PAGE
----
In 1988, the value of a new A320 was $30 million, reaching $40 million by the end of the 1990s, a 30% increase lower than the inflation, it dipped to $37 million after 2001, then peaked to $47 million in 2008, and stabilised at $40–42 million until the transition to the A320neo. In 2018, its list price was US$101.0 million.
As the A320 was beginning operations in 1988, the A321 was launched as its first derivative the same year. The A321 fuselage is stretched by 6.93 metres (22 ft 9 in), with a 4.27 m (14 ft 0 in) front plug immediately forward of wing and a 2.67 m (8 ft 9 in) rear plug. The A321-100 maximum takeoff weight is increased by 9,600 kg (21,200 lb) to 83,000 kg (183,000 lb). To maintain performance, double-slotted flaps were included, in addition to increasing the wing area by 4 m2 (43 sq ft), to 128 m2 (1,380 sq ft). The maiden flight of the first of two prototypes came on 11 March 1993. The A321-100 entered service in January 1994 with Lufthansa.
As the A321-100 range was less than the A320, development of the heavier and longer range A321-200 began in 1995. The higher range was achieved through higher thrust engines (V2533-A5 or CFM56-5B3), minor structural strengthening, and an increase in fuel capacity with the installation of one or two optional 2,990 L (790 US gal) tanks in the rear underfloor hold. Its fuel capacity was increased to 30,030 L (7,930 US gal) and its maximum takeoff weight to 93,000 kg (205,000 lb). It first flew in December 1996 and entered service with Monarch Airlines in April 1997.
The A321's closest Boeing competitors are the 737-900/900ER, and the 757-200. A total 1,562 of the A321ceo model have been delivered, with 231 remaining on order as of 30 September 2017. In 2018, the A321 list price was US$118.3 million.
A programme to convert A320 and A321 aircraft into freighters was set up by Airbus Freighter Conversion GmbH. Airframes would be converted by Elbe Flugzeugwerke GmbH (EFW) in Dresden, Germany, and Zhukovsky, Russia. The launch customer AerCap signed a firm contract on 16 July 2008 to convert 30 of AerCap's passenger A320/A321s into A320/A321P2F (passenger to freighter). However, on 3 June 2011, Airbus announced all partners would end the passenger to freighter programme, citing high demand for used airframes for passenger service.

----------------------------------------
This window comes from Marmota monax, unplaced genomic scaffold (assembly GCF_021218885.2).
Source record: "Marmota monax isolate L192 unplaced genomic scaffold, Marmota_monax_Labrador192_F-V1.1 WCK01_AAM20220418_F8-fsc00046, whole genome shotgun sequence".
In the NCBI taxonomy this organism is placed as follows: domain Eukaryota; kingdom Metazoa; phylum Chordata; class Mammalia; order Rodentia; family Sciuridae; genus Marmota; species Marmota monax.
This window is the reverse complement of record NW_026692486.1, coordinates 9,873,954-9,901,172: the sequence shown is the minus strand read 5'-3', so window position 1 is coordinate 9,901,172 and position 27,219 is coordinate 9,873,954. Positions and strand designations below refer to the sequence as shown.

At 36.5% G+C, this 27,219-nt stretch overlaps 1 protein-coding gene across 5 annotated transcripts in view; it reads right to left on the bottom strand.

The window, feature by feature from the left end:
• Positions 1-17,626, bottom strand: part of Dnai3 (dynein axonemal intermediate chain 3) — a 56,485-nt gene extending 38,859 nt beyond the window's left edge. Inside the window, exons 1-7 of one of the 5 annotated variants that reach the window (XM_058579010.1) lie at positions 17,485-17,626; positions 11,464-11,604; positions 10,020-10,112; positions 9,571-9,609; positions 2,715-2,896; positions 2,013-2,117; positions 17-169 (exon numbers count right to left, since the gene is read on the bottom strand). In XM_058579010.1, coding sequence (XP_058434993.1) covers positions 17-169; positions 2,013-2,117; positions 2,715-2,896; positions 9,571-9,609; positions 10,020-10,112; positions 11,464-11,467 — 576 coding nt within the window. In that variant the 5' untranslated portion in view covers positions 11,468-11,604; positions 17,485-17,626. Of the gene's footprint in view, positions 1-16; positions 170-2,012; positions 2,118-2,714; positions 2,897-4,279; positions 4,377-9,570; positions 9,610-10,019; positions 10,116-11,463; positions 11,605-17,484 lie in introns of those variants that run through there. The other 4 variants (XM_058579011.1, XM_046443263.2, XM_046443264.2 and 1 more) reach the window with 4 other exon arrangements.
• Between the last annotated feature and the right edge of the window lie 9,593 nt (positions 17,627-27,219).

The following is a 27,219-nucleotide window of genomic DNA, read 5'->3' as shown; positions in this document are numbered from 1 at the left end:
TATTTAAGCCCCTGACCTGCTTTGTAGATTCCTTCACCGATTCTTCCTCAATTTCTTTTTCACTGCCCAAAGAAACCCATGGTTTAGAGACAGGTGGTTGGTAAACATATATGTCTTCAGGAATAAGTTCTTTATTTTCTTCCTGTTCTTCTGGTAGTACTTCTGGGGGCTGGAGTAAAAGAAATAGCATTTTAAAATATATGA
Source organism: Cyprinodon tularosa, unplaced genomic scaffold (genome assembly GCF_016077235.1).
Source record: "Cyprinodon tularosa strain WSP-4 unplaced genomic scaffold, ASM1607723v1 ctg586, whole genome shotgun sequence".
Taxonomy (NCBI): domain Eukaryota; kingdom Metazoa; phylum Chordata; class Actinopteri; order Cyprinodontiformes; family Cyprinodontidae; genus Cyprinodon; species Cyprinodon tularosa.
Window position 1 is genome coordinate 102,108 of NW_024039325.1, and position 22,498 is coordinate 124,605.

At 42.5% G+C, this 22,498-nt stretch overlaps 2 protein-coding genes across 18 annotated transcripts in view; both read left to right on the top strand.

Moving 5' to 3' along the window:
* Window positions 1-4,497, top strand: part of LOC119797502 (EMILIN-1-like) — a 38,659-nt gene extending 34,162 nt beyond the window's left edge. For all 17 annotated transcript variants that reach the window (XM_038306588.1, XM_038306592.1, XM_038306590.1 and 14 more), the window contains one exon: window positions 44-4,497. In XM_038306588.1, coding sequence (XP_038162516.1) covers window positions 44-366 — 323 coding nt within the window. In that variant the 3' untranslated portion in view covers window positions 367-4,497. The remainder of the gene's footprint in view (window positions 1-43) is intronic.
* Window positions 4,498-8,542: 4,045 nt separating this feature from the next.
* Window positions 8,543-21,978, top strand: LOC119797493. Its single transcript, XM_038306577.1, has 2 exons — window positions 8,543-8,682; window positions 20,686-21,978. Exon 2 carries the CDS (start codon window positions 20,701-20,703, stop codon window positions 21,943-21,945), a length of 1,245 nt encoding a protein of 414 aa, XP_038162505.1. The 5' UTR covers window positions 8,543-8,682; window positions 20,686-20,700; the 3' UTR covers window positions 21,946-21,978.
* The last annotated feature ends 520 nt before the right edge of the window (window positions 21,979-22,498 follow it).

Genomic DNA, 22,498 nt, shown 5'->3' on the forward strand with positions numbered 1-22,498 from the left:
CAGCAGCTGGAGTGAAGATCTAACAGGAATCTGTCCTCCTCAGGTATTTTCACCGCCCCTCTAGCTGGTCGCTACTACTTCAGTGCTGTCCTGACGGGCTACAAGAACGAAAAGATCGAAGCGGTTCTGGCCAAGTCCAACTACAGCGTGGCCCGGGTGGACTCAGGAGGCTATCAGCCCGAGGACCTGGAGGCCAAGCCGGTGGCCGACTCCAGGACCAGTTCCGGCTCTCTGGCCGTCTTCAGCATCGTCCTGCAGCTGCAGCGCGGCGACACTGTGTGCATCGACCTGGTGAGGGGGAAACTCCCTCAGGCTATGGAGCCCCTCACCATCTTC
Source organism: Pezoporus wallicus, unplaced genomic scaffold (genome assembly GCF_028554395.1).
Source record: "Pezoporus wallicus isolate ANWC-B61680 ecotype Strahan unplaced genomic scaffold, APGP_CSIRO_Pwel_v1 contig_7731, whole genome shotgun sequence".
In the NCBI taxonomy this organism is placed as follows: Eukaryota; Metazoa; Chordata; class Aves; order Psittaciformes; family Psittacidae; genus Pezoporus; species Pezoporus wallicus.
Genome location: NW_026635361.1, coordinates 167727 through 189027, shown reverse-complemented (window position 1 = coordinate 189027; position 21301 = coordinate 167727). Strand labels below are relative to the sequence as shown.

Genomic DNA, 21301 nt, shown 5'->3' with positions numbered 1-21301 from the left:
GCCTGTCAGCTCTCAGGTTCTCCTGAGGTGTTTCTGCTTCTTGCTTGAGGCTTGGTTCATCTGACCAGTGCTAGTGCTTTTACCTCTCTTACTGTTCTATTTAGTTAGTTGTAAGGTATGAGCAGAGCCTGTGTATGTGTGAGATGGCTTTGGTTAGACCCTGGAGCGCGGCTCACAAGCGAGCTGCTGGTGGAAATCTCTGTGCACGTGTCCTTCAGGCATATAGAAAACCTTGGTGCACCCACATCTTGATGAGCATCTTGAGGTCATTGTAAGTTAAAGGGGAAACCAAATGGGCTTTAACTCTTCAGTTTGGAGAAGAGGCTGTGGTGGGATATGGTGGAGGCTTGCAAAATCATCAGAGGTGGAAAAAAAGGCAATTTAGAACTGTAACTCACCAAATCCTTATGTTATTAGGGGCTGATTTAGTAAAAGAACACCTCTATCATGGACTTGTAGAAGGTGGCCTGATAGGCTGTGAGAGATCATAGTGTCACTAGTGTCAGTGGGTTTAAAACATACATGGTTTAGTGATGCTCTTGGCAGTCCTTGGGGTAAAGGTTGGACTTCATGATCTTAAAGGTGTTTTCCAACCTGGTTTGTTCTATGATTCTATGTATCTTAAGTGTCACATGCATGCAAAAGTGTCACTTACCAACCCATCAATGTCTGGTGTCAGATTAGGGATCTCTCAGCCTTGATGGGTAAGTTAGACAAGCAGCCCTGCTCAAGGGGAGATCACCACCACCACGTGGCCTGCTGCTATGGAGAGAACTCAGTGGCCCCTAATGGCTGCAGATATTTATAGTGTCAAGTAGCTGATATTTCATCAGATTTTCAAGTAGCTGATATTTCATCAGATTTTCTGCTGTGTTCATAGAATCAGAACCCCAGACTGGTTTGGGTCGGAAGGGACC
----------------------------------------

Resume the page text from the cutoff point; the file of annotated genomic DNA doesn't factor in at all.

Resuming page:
On 17 June 2015 ST Aerospace signed agreements with Airbus and EFW for a collaboration to launch the A320/A321 passenger-to-freighter (P2F) conversion programme. In August 2019, Qantas was announced as the launch operator for the A321P2F converted freighter, for Australia Post, with up to three aircraft to be introduced in October 2020. Titan Airways received their first A321P2F in January 2021 which was converted at Singapore Seletar Airport, the airline has two more A321P2F's that are yet to be converted.
The initial converted aircraft first flew on 22 January 2020, to be delivered to Vallair, and it secured EASA supplementary type certificate in February. It should replace older converted Boeing 757s with 14 positions on the main deck and 10 on the lower, lifting up to 27.9 t (62,000 lb) over 4,300 km (2,300 nmi). Airbus sees a market for 1,000 narrowbody conversions over the 2020-2040 period. On 27 October 2020, the first A321P2F was delivered to launch operator Qantas Airways, with windows and exit doors removed, and a large hydraulically actuated main cargo door installed.
After EFW began the first A320 conversion in March 2021, the A320P2F made its maiden three-hour flight on 8 December from Singapore. The aircraft was first delivered in 2006, and its first cargo operator will be Nairobi-based Astral Aviation from the second quarter of 2022, leased from Middle Eastern lessor Vaayu Group. The A320P2F received its supplemental type certification at the end of March 2022.
The A320P2F is the best option for express domestic and regional operations. The freighter can accommodate up to 27 metric tonnes over 1,900 nautical miles and offers space for 14 large containers/pallets on the main deck and 10 LD3-type containers on the lower deck.
The Indian Defence Ministry greenlit the modification by the Defence Research and Development Organisation of six Air India A320s into Airborne early warning and control planes for Rs 10,500 crore (US$142 million). They are to complement the two Indian-built Netra and three Israeli-and-Russian-made Phalcons of the Indian Air Force.
As of August 2022[update], there were 9,824 A320 family aircraft in commercial service with over 330 operators. The five largest operators were American Airlines, operating 459, China Eastern Airlines with 358, EasyJet 327, China Southern Airlines 309 and IndiGo 260. Aircraft in operation include 58 A318, 1,361 A319 (1,352 ceo + 9 neo), 5,850 A320 (4,303 ceo + 1,547 neo) and 2,555 A321 (1,737 ceo + 818 neo) aircraft. All 2,374 delivered A320neo family aircraft were in service, while 650 A320ceo family aircraft consisting of 22 A318s, 132 A319s, 449 A320s and 47 A321s were out of service through retirement or write-off.
Air France, British Airways, and Frontier Airlines are the only operators to have operated all four variants of the A320ceo family. Middle East Airlines received two milestone aircraft. The first was an A320ceo with manufacturer serial number (MSN) 5,000 on 20 January 2012. Eight years later, on 9 October 2020, the airline received MSN 10,000, an A321neo, at the celebration of its 75th anniversary.